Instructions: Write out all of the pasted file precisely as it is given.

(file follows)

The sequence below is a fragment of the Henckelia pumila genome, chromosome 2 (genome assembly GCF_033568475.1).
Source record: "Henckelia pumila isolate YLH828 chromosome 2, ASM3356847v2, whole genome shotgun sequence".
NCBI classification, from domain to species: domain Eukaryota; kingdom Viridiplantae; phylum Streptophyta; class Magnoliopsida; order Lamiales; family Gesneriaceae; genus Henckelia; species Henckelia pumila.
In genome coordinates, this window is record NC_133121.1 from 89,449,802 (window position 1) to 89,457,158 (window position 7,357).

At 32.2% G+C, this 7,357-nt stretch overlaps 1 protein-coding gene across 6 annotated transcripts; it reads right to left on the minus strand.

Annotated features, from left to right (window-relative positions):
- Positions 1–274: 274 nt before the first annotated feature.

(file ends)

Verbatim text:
The sequence below is a fragment of the Henckelia pumila genome, chromosome 2 (genome assembly GCF_033568475.1).
Source record: "Henckelia pumila isolate YLH828 chromosome 2, ASM3356847v2, whole genome shotgun sequence".
NCBI classification, from domain to species: domain Eukaryota; kingdom Viridiplantae; phylum Streptophyta; class Magnoliopsida; order Lamiales; family Gesneriaceae; genus Henckelia; species Henckelia pumila.
In genome coordinates, this window is record NC_133121.1 from 89,449,802 (window position 1) to 89,457,158 (window position 7,357).

At 32.2% G+C, this 7,357-nt stretch overlaps 1 protein-coding gene across 6 annotated transcripts; it reads right to left on the minus strand.

Annotated features, from left to right (window-relative positions):
- Positions 1–274: 274 nt before the first annotated feature.